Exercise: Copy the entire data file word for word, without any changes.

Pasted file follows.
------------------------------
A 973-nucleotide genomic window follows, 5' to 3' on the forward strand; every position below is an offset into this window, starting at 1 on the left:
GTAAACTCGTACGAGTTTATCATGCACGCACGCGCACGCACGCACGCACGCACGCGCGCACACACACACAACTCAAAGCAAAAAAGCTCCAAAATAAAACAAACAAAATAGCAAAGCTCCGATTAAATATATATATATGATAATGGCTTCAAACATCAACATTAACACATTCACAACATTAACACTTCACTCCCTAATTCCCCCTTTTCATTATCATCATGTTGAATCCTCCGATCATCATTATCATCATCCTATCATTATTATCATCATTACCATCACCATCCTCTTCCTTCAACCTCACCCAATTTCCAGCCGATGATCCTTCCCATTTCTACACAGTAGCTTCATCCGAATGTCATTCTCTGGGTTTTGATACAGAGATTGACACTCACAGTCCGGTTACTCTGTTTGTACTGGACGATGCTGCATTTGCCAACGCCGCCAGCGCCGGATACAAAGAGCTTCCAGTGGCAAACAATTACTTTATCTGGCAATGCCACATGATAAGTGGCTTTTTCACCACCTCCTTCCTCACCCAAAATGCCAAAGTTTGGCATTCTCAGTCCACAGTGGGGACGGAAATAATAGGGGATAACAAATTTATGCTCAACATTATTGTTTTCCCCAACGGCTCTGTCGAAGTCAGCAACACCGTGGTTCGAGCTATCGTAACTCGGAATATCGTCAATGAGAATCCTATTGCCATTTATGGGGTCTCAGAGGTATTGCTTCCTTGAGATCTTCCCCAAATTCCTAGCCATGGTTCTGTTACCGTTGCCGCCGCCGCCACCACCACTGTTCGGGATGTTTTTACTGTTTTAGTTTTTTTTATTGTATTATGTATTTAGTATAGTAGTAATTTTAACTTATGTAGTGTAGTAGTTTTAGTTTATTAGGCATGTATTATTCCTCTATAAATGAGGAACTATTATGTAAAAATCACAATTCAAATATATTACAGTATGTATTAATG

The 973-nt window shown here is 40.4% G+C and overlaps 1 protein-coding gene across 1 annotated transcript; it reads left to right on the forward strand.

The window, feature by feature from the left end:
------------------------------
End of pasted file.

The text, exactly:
A 973-nucleotide genomic window follows, 5' to 3' on the forward strand; every position below is an offset into this window, starting at 1 on the left:
GTAAACTCGTACGAGTTTATCATGCACGCACGCGCACGCACGCACGCACGCACGCGCGCACACACACACAACTCAAAGCAAAAAAGCTCCAAAATAAAACAAACAAAATAGCAAAGCTCCGATTAAATATATATATATGATAATGGCTTCAAACATCAACATTAACACATTCACAACATTAACACTTCACTCCCTAATTCCCCCTTTTCATTATCATCATGTTGAATCCTCCGATCATCATTATCATCATCCTATCATTATTATCATCATTACCATCACCATCCTCTTCCTTCAACCTCACCCAATTTCCAGCCGATGATCCTTCCCATTTCTACACAGTAGCTTCATCCGAATGTCATTCTCTGGGTTTTGATACAGAGATTGACACTCACAGTCCGGTTACTCTGTTTGTACTGGACGATGCTGCATTTGCCAACGCCGCCAGCGCCGGATACAAAGAGCTTCCAGTGGCAAACAATTACTTTATCTGGCAATGCCACATGATAAGTGGCTTTTTCACCACCTCCTTCCTCACCCAAAATGCCAAAGTTTGGCATTCTCAGTCCACAGTGGGGACGGAAATAATAGGGGATAACAAATTTATGCTCAACATTATTGTTTTCCCCAACGGCTCTGTCGAAGTCAGCAACACCGTGGTTCGAGCTATCGTAACTCGGAATATCGTCAATGAGAATCCTATTGCCATTTATGGGGTCTCAGAGGTATTGCTTCCTTGAGATCTTCCCCAAATTCCTAGCCATGGTTCTGTTACCGTTGCCGCCGCCGCCACCACCACTGTTCGGGATGTTTTTACTGTTTTAGTTTTTTTTATTGTATTATGTATTTAGTATAGTAGTAATTTTAACTTATGTAGTGTAGTAGTTTTAGTTTATTAGGCATGTATTATTCCTCTATAAATGAGGAACTATTATGTAAAAATCACAATTCAAATATATTACAGTATGTATTAATG

The 973-nt window shown here is 40.4% G+C and overlaps 1 protein-coding gene across 1 annotated transcript; it reads left to right on the forward strand.

The window, feature by feature from the left end: